‘Swatter’ should get murder charge
It is with great sorrow that I read of the death of Andrew Finch. I can’t imagine the torment this has brought to the family, and to the unfortunate officer who had to fire the shot.
The suspect grants an interview on YouTube and actually confesses to his actions, but maintains that the death was not his fault. He goes on to say that he has “swatted” people and organizations more than once and has been paid for doing it. That makes him, essentially, an internet hit man. At the very least, his actions have cost his targets lots of money and considerable inconvenience. And now, it has cost a life.
He claims that he is not to blame because he was not the one who actually pulled the trigger. I say that he may as well have. I do not know about Kansas law, but in my state his actions constitute sufficient probable cause for a charge of murder. I hope that Kansas has a similar statute. The death of Mr. Finch was a foreseeable consequence of the suspect’s actions. By his own admission, the suspect is responsible for the death of Andrew Finch (although he doesn’t think so).
Never miss a local story.
A.L. Axford, Denver
Unanswered questions in Finch death
Deputy police chief Troy Livingston’s narrative about the killing of Andrew Finch makes no mention about the need of more training for police officers despite the chilling details.
Livingston is describing the killing of a citizen of the United States when he blithely reports that a weapon “discharged.” Finch was unarmed, confused and terrified as any of us would be if summoned outside and hailed with a barrage of commands. He had broken no laws.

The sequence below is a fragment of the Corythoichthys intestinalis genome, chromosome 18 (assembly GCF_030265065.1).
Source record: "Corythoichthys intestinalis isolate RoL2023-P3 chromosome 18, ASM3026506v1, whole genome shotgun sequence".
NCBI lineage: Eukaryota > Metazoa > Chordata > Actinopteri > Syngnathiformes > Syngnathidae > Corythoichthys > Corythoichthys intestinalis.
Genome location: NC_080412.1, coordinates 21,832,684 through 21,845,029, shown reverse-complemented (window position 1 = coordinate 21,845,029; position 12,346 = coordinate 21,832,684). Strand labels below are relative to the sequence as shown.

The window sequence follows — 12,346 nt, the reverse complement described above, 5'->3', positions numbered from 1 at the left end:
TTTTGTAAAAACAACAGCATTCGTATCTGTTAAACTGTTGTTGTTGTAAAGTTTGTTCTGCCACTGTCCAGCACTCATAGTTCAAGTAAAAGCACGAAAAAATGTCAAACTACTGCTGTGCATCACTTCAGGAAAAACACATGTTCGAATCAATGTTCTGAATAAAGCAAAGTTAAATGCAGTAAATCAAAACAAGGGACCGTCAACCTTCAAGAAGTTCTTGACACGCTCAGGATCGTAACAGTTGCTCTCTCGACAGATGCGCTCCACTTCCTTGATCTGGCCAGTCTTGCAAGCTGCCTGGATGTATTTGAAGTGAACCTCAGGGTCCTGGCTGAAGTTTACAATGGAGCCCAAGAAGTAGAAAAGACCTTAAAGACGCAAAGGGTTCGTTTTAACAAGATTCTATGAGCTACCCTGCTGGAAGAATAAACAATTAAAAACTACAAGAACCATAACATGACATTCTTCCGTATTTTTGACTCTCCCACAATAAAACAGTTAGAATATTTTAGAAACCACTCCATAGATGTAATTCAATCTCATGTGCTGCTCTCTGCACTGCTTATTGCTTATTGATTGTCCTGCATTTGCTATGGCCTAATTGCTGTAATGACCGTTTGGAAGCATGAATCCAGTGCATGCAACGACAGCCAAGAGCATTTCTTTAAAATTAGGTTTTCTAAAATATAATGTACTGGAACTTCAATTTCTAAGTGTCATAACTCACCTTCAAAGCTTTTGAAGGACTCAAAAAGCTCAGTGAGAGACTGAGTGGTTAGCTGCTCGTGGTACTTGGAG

Questions that need answering:
Why was not one call made to the residence prior to sending a SWAT team? Why was more investigation into the source of the call not conducted prior to surrounding the home? Why were no neighbors contacted to confirm shots had been fired?
We are grateful for the men and women who protect our lives on the front lines of public order, but we must point the finger when mistakes are made. The finger in this case must be pointed at the officer who pulled the trigger, the procedures in place, and the apparent lack of training our defenders of the peace are being given before being entrusted with our lives.
There for the opener
I had the privilege, along with a small contingent of Shocker supporters, to attend the Wichita State-Connecticut game on Saturday at Hartford’s XL Center. Though the team couldn’t hear us over the voices of 16,000 Huskies fans, the Shockers stayed focused and early on got their bearings. From that point, there was no stopping Wichita.
The American Athletic Conference debut was a roaring success by any measure, with kudos to Coach Gregg Marshall, his staff and a great team. Rest assured as they play in new digs around the country, there will always be a cadre of proud Shockers there to support them.
West Hartford, Conn.
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